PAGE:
February 6, 2011


MLB Players Of The Decade: Can Albert Pujols Do It Again? (Rob Neyer, 2/05/11, SB Nation)

Here they are with Seasonal Ages in 2011, plus on-base percentage, slugging percentage, and Wins Above Replacement (via Baseball-Reference.com) over the last two seasons ...

* Cabrera (28) - .407/.582, 11.3
* Gonzalez (29) - .400/.530, 13.3
* Pujols (31) - .429/.627, 16.4
* Votto (27) - .419/.585, 10.7
* Morneau (30) - .390/.553 (8.4)

In case you're curious, the other first basemen with at least 10 WAR over the last two seasons are Youkilis (10.7), Prince Fielder (10.2) and Teixeira (10.1). I've already dismissed Youkilis and Teixeira, and I have a hard time imagining Fielder aging real well.

If Morneau hadn't been hurt last season, he probably would be third or fourth on the WAR list. So we have to consider him. Except for the little matter of not knowing when he's going to play. Sure, the Twins are supposedly still optimistic that Morneau will be ready for Opening Day, but I think that actually means they're hopeful that he'll be ready. Which isn't all that encouraging. If Morneau was a little younger, or had spent the last three months getting his swings, we might consider him seriously. But he's not, and he hasn't, so we can't.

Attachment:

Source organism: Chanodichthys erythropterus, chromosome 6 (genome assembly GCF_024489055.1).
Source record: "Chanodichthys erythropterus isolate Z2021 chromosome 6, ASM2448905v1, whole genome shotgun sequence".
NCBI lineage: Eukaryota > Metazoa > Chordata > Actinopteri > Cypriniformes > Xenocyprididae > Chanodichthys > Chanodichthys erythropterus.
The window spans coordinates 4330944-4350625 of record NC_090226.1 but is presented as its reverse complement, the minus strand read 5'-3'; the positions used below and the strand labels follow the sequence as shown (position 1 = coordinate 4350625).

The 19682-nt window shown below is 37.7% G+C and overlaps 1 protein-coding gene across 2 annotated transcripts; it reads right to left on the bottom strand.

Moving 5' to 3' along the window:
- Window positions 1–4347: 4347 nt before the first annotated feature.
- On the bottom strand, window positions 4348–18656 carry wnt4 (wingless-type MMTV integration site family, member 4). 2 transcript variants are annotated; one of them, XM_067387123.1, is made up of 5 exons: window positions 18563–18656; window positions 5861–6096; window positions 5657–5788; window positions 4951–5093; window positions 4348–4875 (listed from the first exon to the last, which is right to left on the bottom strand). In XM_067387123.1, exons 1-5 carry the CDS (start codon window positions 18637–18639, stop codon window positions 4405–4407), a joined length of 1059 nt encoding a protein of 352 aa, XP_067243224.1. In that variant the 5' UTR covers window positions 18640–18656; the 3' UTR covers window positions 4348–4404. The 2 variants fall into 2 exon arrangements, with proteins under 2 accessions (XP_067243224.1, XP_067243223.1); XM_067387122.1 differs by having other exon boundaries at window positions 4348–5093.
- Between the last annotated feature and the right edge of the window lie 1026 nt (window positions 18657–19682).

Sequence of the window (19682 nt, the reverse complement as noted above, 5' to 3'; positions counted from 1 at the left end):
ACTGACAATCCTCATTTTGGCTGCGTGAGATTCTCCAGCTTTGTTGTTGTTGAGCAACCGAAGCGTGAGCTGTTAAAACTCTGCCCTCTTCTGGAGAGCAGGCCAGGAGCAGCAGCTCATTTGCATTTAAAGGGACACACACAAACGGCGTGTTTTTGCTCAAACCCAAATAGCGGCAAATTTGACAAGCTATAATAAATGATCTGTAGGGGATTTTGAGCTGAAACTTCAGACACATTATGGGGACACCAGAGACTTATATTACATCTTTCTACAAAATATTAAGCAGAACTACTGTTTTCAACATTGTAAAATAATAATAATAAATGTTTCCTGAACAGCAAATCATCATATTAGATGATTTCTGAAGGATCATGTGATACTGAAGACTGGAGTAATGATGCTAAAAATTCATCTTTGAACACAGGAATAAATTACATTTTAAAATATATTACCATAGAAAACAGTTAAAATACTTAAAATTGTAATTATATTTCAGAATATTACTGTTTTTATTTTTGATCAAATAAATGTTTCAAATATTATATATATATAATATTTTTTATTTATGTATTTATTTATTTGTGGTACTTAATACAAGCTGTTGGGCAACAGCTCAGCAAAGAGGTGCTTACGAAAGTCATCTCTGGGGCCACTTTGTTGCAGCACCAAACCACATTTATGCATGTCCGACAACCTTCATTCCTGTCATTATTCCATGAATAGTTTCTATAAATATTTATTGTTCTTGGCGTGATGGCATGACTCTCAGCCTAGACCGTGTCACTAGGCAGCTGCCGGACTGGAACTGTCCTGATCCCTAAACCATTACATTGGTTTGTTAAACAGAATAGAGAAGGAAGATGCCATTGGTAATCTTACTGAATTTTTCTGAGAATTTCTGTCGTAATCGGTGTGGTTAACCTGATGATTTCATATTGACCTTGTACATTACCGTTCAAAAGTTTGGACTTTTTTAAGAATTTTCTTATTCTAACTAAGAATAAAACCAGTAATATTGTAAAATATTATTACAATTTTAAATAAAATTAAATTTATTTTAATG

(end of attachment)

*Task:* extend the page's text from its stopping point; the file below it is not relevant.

Let's look at the other four, starting with the youngest. Votto's one year younger than Cabrera, two years younger than Gonzalez, and four years younger than Pujols. Even so, he's 27 - already hitting his peak seasons. We probably can't expect better from Votto than we've seen, and in fact 2010 was his first great season. Will he have others? Probably. But Cabrera's already had three or four great seasons, Gonzalez two.

(Hey, I think we're getting somewhere!)

Meanwhile, Pujols ... well, Pujols has been great in every season. Literally every season. He's played in 10 seasons, and was great in all of them.

Pujols is so good, I think he's one of those rare players - like Willie Mays, like Barry Bonds, like Ted Williams - who will continue to dominate his competition well into his 30s. He might not be a great player at 38 and 39, but he'll have been great enough earlier that nobody can catch up to him.

If you could get him on Barry Bonds's chemical regimen it would be one thing, but from age 36 to 38 Willie played at replacement level (admittedly in a pitchers era in an awful hitters park). Given that Albert is already 31, you're going to be paying him for 5 yeears of greatness and five when you already know he's only going to be good at best. Let the Yankees fall into that trap.

Posted by Orrin Judd at February 6, 2011 8:41 AM
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